The Ombudsman's final decision:
Summary: Mr and Mrs D complain the Council incorrectly decided not to take enforcement action for a planning breach by their neighbour in 2018. The Ombudsman has not found any evidence of fault by the Council and has completed the investigation and not upheld the complaint.
- The complainants (whom I refer to as Mr and Mrs D) say the Council incorrectly decided not to take formal enforcement action for a planning breach by their neighbour in 2018.
The Ombudsman’s role and powers
- The Ombudsman investigates complaints of injustice caused by maladministration and service failure. I have used the word fault to refer to these. The Ombudsman cannot question whether a council’s decision is right or wrong simply because the complainant disagrees with it. He must consider whether there was fault in the way the decision was reached. (Local Government Act 1974, section 34(3))
- If we are satisfied with a council’s actions or proposed actions, we can complete our investigation and issue a decision statement. (Local Government Act 1974, section 30(1B) and 34H(i), as amended)
How I considered this complaint
- I have carefully considered the information provided by Mr and Mrs D along with evidence submitted by the Council including its Local Enforcement Plan and case papers.
- I have shared the draft decision with both parties and considered their replies.
What I found
- On 17 July 2018, the Council received a complaint from a Councillor on behalf of residents who wished to remain anonymous (this was Mr and Mrs D). She said their neighbour had erected a storage structure in the front of the property. On 23 July, a Planning Enforcement Officer (Planning Officer) emailed the Councillor. He said structures at the front of a property usually required planning permission. However, in line with the Local Enforcement Plan the Council had to consider whether a structure was “fairly small” or “large and obtrusive”. In the latter, the Council could ask the owner to submit a planning application. He said he would visit the site and consider the surrounding context to assess the impact of the structure. The Planning Officer visited the street on 14 August and took photographs. He then wrote to the Councillor the next day stating the structure would have required planning permission, however he considered the structure did not warrant formal enforcement action. He had written to the owner inviting them to make a planning application but no further action would be taken. The case was subsequently closed.
- On 18 September Mr and Mrs D wrote to the Council expressing their dissatisfaction with the Council’s decision. The Council replied two days later. It explained it is not an offence to carry out a development in the absence of planning permission. The Council had to decide if there was demonstrable harm caused by an unauthorised structure. In this case the Council did not find formal enforcement was required. At the end of October Mr and Mrs D submitted a further complaint stating they had been denied a chance to object to the structure and had lost some of their view of the street and some light. The Council replied on 19 November reiterating there was no fault in how the Planning Enforcement Team had handled the case.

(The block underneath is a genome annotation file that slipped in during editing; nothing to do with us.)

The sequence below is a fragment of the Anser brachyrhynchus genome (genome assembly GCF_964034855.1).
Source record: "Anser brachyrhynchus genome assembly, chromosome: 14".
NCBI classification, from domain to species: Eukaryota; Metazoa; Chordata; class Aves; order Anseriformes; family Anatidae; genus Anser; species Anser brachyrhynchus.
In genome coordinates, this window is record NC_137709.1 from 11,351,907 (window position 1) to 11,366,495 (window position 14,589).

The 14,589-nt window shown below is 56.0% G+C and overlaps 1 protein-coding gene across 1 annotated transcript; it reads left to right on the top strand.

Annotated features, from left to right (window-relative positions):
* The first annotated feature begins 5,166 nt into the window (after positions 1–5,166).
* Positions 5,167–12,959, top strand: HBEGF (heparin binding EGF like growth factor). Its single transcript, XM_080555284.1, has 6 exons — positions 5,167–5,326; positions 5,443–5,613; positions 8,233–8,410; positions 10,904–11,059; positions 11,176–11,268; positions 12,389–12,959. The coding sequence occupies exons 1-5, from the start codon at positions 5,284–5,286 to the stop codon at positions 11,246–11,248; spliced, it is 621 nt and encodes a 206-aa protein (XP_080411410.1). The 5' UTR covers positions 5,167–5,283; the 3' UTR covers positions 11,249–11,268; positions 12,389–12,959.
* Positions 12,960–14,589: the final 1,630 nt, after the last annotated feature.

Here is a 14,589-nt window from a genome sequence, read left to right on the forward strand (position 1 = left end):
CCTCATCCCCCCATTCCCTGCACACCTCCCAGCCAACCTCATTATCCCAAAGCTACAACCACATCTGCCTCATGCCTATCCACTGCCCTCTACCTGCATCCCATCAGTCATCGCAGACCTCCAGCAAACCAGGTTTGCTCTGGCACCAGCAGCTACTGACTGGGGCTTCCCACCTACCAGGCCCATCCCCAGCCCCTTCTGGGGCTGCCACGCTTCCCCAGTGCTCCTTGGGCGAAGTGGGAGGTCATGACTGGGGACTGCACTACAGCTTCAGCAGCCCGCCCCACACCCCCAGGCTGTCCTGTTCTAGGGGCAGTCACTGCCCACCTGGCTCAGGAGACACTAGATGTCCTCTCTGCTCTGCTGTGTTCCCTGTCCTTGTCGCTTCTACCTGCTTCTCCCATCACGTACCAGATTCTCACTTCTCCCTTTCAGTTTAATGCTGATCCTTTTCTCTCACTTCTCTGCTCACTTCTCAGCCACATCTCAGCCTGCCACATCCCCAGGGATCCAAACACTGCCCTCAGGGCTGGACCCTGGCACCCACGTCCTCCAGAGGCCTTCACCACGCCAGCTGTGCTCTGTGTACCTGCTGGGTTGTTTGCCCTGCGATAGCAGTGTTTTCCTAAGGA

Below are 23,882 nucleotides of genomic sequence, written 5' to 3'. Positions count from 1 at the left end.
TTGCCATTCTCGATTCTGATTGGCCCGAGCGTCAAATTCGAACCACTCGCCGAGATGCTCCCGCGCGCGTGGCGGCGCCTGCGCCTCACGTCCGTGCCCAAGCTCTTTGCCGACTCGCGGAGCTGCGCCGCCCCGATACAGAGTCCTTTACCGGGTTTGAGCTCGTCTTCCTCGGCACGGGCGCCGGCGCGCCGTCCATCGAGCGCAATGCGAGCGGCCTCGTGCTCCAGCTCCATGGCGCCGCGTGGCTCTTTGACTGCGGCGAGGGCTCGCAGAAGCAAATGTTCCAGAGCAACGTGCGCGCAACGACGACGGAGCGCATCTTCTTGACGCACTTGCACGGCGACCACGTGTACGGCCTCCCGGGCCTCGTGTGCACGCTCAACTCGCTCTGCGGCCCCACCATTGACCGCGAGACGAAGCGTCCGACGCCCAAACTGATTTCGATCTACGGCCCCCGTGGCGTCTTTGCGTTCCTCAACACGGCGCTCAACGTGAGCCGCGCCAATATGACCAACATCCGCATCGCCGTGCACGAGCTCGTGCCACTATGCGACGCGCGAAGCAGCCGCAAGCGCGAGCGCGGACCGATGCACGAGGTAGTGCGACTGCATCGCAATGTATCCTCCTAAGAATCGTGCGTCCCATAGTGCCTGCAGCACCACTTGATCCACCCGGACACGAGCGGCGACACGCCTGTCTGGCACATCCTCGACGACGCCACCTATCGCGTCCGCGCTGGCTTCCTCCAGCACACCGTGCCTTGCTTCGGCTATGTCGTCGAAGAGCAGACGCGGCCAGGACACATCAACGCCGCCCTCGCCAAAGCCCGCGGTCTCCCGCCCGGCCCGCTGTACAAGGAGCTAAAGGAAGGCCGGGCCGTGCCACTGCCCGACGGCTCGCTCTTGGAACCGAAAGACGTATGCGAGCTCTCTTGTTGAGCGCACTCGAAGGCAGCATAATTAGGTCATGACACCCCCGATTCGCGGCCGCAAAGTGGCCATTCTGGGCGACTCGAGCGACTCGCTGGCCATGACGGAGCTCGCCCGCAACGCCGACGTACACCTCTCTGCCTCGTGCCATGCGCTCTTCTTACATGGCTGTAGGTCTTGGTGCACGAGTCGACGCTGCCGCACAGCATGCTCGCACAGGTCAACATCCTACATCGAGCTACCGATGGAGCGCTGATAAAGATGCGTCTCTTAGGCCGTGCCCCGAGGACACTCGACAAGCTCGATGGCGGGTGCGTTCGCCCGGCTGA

What should have happened
- The Council’s Bristol Local Enforcement Plan (Plan) takes account of the National Planning Policy Framework (NPPF). It sets out that, in line with the NPPF, planning enforcement is discretionary and the Council must “act proportionately in responding to suspected breaches of planning control”. The Plan also sets out the investigation process. When a complaint is received it is logged and allocated to a Planning Officer to investigate. An Officer may carry out a site visit and take photographs. They will assess the evidence and notify the complainant with a decision.
- Where a Planning Officer identifies a planning breach the Council has to decide if it should take formal enforcement action. Such formal action is discretionary and the Council has to take account of various factors including:
- Material planning considerations (this does not include loss of light or view)
- Whether the Council would have likely granted planning permission had an application been made;
- Whether the breach unacceptably affects public amenity;
- If formal enforcement action would be proportionate and in the wider public interest.
Was there fault by the Council
- Mr and Mrs D disagree with the Council’s decision in their case. I do not see any evidence of fault by the Council. It acted in line with its policy and procedures when investigating this matter. A Planning Officer visited the site and took photographs. He wrote to the Councillor who submitted the initial complaint the next day explaining the reasons for his decision. The Officer found the structure was not causing demonstrable harm that would warrant formal enforcement action. In line with procedures he invited the neighbour to submit a planning application but there was no duty on the Council to do anything more. Its policy clearly states that in such cases it will not pursue an investigation if a planning application is not submitted. Whilst I appreciate that Mr and Mrs D strongly contest the Council’s decision it is one the Council was entitled to make. There is no duty on the Council to start formal enforcement action in all cases where it finds a planning breach. It used its discretionary powers and followed procedures in this case. The Ombudsman cannot question the validity of such decision making in the absence of procedural fault.
- I have completed the investigation and not upheld the complaint.
Investigator's decision on behalf of the Ombudsman